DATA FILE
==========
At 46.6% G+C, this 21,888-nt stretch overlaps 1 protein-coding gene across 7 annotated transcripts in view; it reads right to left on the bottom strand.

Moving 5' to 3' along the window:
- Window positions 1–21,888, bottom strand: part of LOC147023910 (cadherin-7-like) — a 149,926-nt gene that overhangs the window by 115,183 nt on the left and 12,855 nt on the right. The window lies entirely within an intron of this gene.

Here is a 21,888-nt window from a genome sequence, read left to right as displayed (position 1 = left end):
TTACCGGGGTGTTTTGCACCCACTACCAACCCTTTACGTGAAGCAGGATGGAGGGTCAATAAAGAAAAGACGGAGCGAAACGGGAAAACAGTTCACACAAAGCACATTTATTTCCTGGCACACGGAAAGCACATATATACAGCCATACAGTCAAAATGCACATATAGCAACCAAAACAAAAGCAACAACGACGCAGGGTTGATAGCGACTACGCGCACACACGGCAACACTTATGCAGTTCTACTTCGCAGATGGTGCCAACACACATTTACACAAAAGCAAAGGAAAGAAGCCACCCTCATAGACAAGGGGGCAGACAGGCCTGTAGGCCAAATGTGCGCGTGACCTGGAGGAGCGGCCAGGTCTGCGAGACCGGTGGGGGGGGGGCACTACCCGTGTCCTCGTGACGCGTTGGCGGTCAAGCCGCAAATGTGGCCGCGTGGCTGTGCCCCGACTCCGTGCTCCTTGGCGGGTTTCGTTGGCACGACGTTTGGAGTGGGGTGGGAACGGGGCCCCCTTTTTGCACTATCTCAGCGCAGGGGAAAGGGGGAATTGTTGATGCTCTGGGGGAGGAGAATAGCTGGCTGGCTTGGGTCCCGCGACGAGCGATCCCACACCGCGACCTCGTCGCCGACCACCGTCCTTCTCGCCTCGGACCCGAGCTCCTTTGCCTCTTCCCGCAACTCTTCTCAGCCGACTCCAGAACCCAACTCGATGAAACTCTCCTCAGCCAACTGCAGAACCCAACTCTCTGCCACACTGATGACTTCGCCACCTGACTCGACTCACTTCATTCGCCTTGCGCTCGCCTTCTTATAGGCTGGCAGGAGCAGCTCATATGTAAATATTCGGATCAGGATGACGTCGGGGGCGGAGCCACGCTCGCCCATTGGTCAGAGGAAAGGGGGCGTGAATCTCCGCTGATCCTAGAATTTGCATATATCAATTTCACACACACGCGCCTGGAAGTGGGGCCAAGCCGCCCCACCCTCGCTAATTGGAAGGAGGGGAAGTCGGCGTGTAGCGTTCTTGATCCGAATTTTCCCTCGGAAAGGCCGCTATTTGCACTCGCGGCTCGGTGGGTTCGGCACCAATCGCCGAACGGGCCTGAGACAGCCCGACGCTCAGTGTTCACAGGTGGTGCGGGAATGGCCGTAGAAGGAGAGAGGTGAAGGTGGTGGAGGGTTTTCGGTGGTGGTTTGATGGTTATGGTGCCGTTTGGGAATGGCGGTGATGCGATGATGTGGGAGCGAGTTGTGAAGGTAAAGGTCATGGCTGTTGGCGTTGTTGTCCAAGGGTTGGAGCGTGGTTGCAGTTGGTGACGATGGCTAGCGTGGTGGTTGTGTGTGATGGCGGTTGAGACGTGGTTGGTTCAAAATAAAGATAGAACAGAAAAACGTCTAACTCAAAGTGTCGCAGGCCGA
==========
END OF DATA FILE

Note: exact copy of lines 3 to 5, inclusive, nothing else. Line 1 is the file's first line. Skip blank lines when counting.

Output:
- Window positions 1–21,888, bottom strand: part of LOC147023910 (cadherin-7-like) — a 149,926-nt gene that overhangs the window by 115,183 nt on the left and 12,855 nt on the right. The window lies entirely within an intron of this gene.

Here is a 21,888-nt window from a genome sequence, read left to right as displayed (position 1 = left end):
TTACCGGGGTGTTTTGCACCCACTACCAACCCTTTACGTGAAGCAGGATGGAGGGTCAATAAAGAAAAGACGGAGCGAAACGGGAAAACAGTTCACACAAAGCACATTTATTTCCTGGCACACGGAAAGCACATATATACAGCCATACAGTCAAAATGCACATATAGCAACCAAAACAAAAGCAACAACGACGCAGGGTTGATAGCGACTACGCGCACACACGGCAACACTTATGCAGTTCTACTTCGCAGATGGTGCCAACACACATTTACACAAAAGCAAAGGAAAGAAGCCACCCTCATAGACAAGGGGGCAGACAGGCCTGTAGGCCAAATGTGCGCGTGACCTGGAGGAGCGGCCAGGTCTGCGAGACCGGTGGGGGGGGGGCACTACCCGTGTCCTCGTGACGCGTTGGCGGTCAAGCCGCAAATGTGGCCGCGTGGCTGTGCCCCGACTCCGTGCTCCTTGGCGGGTTTCGTTGGCACGACGTTTGGAGTGGGGTGGGAACGGGGCCCCCTTTTTGCACTATCTCAGCGCAGGGGAAAGGGGGAATTGTTGATGCTCTGGGGGAGGAGAATAGCTGGCTGGCTTGGGTCCCGCGACGAGCGATCCCACACCGCGACCTCGTCGCCGACCACCGTCCTTCTCGCCTCGGACCCGAGCTCCTTTGCCTCTTCCCGCAACTCTTCTCAGCCGACTCCAGAACCCAACTCGATGAAACTCTCCTCAGCCAACTGCAGAACCCAACTCTCTGCCACACTGATGACTTCGCCACCTGACTCGACTCACTTCATTCGCCTTGCGCTCGCCTTCTTATAGGCTGGCAGGAGCAGCTCATATGTAAATATTCGGATCAGGATGACGTCGGGGGCGGAGCCACGCTCGCCCATTGGTCAGAGGAAAGGGGGCGTGAATCTCCGCTGATCCTAGAATTTGCATATATCAATTTCACACACACGCGCCTGGAAGTGGGGCCAAGCCGCCCCACCCTCGCTAATTGGAAGGAGGGGAAGTCGGCGTGTAGCGTTCTTGATCCGAATTTTCCCTCGGAAAGGCCGCTATTTGCACTCGCGGCTCGGTGGGTTCGGCACCAATCGCCGAACGGGCCTGAGACAGCCCGACGCTCAGTGTTCACAGGTGGTGCGGGAATGGCCGTAGAAGGAGAGAGGTGAAGGTGGTGGAGGGTTTTCGGTGGTGGTTTGATGGTTATGGTGCCGTTTGGGAATGGCGGTGATGCGATGATGTGGGAGCGAGTTGTGAAGGTAAAGGTCATGGCTGTTGGCGTTGTTGTCCAAGGGTTGGAGCGTGGTTGCAGTTGGTGACGATGGCTAGCGTGGTGGTTGTGTGTGATGGCGGTTGAGACGTGGTTGGTTCAAAATAAAGATAGAACAGAAAAACGTCTAACTCAAAGTGTCGCAGGCCGA